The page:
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Magical snowflakes and soldiers: It’s all part of holiday favorite ‘The Nutcracker’

New York City Ballet principal dancers Tyler Angel and Maria Kowroski star as the Cavalier and Sugar Plum Fairy in next weekend’s “The Nutcracker” performances. (Courtesy of Pat Berrett)

New York City Ballet principal dancers Tyler Angel and Maria Kowroski star as the Cavalier and Sugar Plum Fairy in next weekend’s “The Nutcracker” performances. (Courtesy of Pat Berrett)

ALBUQUERQUE, N.M. — “The Nutcracker” represents most Americans’ first exposure to dance.

Many professional dancers will say they knew they wanted to lace up some toe shoes when they saw the ballet, often as a child.

The New Mexico Ballet will perform the holiday classic with the New Mexico Philharmonic starting Saturday at Popejoy Hall.

Dancers with the New Mexico Ballet Company have been performing the piece annually since 1972.

“The choreography is constantly being updated,” executive director Emily Fine said. “Not only are we the oldest, we’re the largest. We have elaborate sets and costumes and pyrotechnics.”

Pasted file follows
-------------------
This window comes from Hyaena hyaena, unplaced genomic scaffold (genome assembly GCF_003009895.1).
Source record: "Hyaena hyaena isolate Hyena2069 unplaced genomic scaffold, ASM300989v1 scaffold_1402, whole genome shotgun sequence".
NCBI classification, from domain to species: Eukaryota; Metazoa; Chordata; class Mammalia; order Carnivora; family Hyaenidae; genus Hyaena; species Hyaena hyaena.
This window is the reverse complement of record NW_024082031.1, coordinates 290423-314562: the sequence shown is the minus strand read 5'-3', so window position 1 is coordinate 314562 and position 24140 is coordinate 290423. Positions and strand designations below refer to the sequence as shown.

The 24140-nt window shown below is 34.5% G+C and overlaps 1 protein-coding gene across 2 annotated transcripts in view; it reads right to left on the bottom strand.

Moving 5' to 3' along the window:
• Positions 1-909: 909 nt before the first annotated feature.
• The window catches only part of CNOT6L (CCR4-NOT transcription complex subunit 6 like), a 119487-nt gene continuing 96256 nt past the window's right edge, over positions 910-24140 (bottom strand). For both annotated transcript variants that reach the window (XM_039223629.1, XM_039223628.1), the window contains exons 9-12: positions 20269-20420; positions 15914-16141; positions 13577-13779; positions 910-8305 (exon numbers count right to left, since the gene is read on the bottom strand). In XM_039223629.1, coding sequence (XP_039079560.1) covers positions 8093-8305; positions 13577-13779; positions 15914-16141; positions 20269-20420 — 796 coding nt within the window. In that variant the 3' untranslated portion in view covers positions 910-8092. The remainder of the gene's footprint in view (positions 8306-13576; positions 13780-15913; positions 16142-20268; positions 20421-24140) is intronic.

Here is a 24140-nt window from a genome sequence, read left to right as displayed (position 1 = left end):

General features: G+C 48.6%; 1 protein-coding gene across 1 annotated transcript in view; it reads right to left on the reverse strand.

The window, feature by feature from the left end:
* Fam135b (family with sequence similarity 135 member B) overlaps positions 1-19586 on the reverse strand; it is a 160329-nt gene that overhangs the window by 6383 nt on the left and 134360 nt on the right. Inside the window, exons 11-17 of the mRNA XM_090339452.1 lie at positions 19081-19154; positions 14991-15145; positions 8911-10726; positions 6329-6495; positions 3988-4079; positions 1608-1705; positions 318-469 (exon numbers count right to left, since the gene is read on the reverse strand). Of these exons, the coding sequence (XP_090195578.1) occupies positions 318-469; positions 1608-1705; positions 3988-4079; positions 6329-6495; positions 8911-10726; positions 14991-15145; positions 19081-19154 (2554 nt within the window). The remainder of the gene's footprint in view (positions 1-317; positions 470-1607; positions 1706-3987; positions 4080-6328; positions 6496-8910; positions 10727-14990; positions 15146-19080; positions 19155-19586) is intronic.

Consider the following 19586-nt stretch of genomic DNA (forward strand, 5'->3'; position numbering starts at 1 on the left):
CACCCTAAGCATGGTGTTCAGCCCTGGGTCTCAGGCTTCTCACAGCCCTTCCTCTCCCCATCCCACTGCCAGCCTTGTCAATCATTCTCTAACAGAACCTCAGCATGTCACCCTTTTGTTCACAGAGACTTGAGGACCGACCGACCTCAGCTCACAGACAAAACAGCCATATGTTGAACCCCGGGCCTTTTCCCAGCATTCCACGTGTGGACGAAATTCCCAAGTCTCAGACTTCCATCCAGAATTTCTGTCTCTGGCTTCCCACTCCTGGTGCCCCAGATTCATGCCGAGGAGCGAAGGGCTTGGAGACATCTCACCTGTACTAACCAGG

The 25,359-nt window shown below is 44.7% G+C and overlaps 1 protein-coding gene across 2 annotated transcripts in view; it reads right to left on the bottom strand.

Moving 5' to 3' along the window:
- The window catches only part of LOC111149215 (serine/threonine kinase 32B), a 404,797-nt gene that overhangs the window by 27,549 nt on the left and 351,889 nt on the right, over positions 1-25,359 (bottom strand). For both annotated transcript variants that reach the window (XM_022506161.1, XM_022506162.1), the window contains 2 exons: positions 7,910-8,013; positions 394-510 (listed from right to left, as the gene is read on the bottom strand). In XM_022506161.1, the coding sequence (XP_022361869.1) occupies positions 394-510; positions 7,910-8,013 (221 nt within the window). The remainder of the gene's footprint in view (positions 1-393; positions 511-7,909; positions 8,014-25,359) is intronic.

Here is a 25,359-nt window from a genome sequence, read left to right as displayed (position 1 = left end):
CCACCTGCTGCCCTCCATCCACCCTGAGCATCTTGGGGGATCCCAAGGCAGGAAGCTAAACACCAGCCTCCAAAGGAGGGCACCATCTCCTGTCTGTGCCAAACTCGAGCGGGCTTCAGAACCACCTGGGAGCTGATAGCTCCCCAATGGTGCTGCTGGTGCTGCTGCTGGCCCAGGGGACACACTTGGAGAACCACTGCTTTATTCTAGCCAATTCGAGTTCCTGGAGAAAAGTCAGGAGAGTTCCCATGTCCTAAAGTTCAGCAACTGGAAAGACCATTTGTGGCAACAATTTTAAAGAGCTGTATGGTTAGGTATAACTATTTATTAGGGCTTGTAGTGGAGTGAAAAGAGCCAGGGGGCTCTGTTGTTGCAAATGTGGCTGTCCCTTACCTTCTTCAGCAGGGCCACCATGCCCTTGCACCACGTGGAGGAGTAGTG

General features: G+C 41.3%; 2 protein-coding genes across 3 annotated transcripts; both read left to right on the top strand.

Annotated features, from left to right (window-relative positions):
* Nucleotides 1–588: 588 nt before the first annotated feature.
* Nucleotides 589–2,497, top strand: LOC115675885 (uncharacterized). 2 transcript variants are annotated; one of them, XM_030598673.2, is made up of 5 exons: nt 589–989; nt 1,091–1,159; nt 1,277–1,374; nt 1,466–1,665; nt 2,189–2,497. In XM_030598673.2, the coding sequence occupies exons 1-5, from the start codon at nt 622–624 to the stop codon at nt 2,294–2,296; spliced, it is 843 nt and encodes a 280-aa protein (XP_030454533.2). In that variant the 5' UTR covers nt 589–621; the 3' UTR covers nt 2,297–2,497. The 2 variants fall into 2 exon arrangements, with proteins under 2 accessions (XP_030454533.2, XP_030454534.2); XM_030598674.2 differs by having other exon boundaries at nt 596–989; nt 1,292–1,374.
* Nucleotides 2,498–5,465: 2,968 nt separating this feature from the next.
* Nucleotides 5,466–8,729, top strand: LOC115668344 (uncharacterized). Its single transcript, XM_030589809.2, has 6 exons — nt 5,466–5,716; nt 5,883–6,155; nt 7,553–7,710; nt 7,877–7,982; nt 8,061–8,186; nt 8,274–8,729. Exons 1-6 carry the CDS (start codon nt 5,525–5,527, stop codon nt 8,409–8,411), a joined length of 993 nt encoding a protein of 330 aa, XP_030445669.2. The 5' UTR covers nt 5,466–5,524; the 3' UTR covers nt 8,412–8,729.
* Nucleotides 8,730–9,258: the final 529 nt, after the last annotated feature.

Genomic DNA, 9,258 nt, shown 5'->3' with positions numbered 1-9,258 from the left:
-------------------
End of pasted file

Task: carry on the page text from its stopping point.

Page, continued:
Every year the company hires principal dancers from both the American Ballet Theatre and the New York City Ballet. American Ballet Theatre dancers Leann Underwood and Thomas Forster will be performing the roles of Sugar Plum Fairy and her Cavalier in this weekend’s performances.

New York City Ballet principal dancers Maria Kowroski and Tyler Angle will star in next weekend’s performances.

“They’re lead dancing roles,” Fine said. “You can go to New York and see them and pay about five times as much.”

The rest of about 80 dancers are from New Mexico, she added. The children’s roles start at age 8.

This year artistic director Jolie Sutton-Simballa has rechoreographed four sections of the ballet, including the famous snow scene, Fine said.

“It keeps it very fresh for the dancers and the audience members, too,” she said.

Legendary American Ballet Theatre choreographer George Balanchine cemented the ballet as an annual classic in the United States in the 1950s, Fine said.

“It’s just now becoming popular in Europe,” she added. “It’s safe. It’s an easy story to follow. People go to escape.”

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